Build your project (Command + B). You should see that RCTBridgeModule.h is recognised.

3.Copy a ready-made iOS module to your project

Download the iOS files from here.
Open the zip file — you should have 2 files (IOSNativeToast.h, IOSNativeToast.m) there. Copy those files under your iOS directory.

Now back to XCode.

Right Click RNNativeToastLibrary project file (with blue icon) choose Add file to RNNativeToastLibrary.

In the popup window choose the 2 files and press the Add button, so now you can see the files in your project

4. iOS Toast module implementation

Open the RNNativeToastLibrary.m. and under the import add the IOSNativeToast property:

#import “IOSNativeToast.h”@interface RNNativeToastLibrary()@property (nonatomic, retain) IOSNativeToast *toast;@end

Next, initialise it in the object initialisation — add the function inside the @implementation RNNativeToastLibrary block:

- (instancetype)init {  self = [super init];  if (self) {    self.toast = [[IOSNativeToast alloc] init];  }  return self;}

Because we override the init method, we also need to implement the requireMainQueueSetup (if we want it to run on main thread).

Add this function inside the @implementation RNNativeToastLibrary block:

+ (BOOL)requiresMainQueueSetup{  return YES;}

Lastly, add the function itself at the end of the @implementation RNNativeToastLibrary block:

RCT_EXPORT_METHOD(show:(NSString *)text){  [self.toast showToast:text];}

Your new RNNativeToastLibrary.m file should look like this.

Upload your library to NPM

Change the library name to something unique.
Open the package.json file and under name — change react-native-native-toast-library to react-native-native-toast-library-XXXX, where XXXX is your unique part.

Move to the public npm using the command

npm config set registry https://registry.npmjs.org/

If you don’t have an npm account create it [here].

Open the terminal in the project directory, and type npm adduser and then your username details.
Lastly, type npm publish to publish your code.

Using Toast

  • Create an application to display Toast when a button is clicked

Open the terminal in the project parent directory and type react-native init RNNativeToastExample.

Open the package.json file and under dependencies add “react-native-native-toast-library-XXXX”: “1.0.0”

You should add a comma before the line to keep the JSON format of it.

XXXX is your unique part (see Upload your library to NPM part), and “1.0.0” is the version of your library (this is the default version, so if you change it put your own value instead).

Open the terminal in the RNNativeToastExample project and type npm install.

  • Link your application to the native library

In order for your application to “know” your native library, you need to link the native modules for each platform that you use with the link command.

Open the terminal in the RNNativeToastExample project and type react-native link react-native-native-toast-library-XXX (XXXX is your unique part — see here).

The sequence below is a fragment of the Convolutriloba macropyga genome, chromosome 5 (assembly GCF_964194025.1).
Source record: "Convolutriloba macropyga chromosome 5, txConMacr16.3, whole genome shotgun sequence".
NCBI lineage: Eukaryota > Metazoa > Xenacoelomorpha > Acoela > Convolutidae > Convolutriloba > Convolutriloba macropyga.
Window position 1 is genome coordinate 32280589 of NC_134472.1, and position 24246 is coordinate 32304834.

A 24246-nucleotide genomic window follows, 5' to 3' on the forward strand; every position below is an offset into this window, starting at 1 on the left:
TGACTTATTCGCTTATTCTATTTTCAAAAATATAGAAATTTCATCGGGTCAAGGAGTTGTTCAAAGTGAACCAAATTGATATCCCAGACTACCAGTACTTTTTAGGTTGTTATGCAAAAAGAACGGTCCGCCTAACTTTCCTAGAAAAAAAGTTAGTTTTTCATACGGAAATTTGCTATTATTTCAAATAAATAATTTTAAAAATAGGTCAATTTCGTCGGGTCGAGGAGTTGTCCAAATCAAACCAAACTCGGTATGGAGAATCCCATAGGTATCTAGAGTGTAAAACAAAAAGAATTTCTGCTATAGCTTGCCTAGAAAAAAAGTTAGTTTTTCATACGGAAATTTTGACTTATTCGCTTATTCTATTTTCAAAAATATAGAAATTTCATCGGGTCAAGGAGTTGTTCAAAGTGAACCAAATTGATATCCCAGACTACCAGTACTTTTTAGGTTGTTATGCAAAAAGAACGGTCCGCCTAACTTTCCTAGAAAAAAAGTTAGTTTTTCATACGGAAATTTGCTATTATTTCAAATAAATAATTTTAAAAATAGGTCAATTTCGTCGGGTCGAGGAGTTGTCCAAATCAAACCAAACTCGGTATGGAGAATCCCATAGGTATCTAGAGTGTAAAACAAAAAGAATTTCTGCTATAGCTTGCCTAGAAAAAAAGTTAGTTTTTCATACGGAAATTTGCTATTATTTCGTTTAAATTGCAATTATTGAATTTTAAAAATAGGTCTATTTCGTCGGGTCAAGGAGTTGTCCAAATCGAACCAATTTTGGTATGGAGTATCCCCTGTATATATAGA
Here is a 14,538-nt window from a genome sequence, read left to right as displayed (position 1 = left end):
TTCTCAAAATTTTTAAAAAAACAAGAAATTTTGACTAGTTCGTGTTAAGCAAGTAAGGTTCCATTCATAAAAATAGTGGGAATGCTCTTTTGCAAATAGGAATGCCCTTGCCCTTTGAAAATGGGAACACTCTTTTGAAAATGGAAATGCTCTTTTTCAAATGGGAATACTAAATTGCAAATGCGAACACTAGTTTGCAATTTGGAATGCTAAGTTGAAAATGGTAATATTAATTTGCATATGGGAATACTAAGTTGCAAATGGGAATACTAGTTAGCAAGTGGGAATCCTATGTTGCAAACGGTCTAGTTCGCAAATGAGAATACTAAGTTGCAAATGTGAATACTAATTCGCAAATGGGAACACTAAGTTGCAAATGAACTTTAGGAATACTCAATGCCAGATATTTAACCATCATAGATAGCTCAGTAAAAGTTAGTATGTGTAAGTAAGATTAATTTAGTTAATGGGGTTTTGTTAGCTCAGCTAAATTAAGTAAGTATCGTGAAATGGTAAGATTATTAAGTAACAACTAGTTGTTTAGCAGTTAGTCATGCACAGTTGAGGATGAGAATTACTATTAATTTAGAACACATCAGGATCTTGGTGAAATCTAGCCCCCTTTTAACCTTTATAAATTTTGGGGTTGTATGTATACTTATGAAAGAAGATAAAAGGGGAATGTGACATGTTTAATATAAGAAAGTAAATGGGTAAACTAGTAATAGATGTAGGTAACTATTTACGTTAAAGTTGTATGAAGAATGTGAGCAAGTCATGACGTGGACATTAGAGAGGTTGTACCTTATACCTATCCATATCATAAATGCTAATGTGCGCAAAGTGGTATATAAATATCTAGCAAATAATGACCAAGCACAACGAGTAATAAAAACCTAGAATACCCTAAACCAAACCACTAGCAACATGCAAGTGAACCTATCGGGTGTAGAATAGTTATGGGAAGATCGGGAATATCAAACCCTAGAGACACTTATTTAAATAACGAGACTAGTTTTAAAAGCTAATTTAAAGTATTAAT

• Check Android linking

Open the RNNativeToastExample Android project in Android Studio and open setting.gradle.

You should see:

include ‘:react-native-native-toast-library-XXXX’project(‘:react-native-native-toast-library-XXXX’).projectDir = new File(rootProject.projectDir, ‘../node_modules/react-native-native-toast-library-XXXX/android’)

In build.gradle (Module: app) you should see:

compile project(‘:react-native-native-toast-library’)

You can change compile to implementation (compile is the old syntax).

Open the MainApplication (app > java > com.rnnativetoastexample). You should see under the getPackages method:

new RNNativeToastLibraryPackage()

  • Check iOS linking

Open RNNativeToastExample in the iOS project in XCode.

Under the Libraries folder you should see the RNNativeToastLibrary project (1),

Click the RNNativeToastExample project file (2) > Build Phases (3) >
Link Binary with Libraries (4).
In the list you should see the libRNNativeToastLibrary.a file (5).

Important note — in simple projects and libraries like this the linking should work. Where projects or libraries are not standards, the linking command may not work completely. n that case you should perform those operations manually.

  • Create a screen

Replace the contents of your App.js file with this and replace the line
import RNNativeToastLibrary from ‘react-native-native-toast-library’; with import RNNativeToastLibrary from ‘react-native-native-toast-library-XXXX’;, where XXXX is your unique part (see here).

As we will see in next step, your screen contains a button and a textInput.

when the button is pressed your Toast is displayed with the contents of textInput.

We are almost done

  • Run the app

The last step is to run RNNativeToastExample on both platforms and display the Toast

(testing the library). Let’s do that now.

Open the terminal in the RNNativeToastExample project and type react-native run-android to display the android app, and then react-native run-ios to display the iOS app.

Here’s what you should see:

android and ios


If you would like to remove your library from the npm repository, you have 72 hours to do so.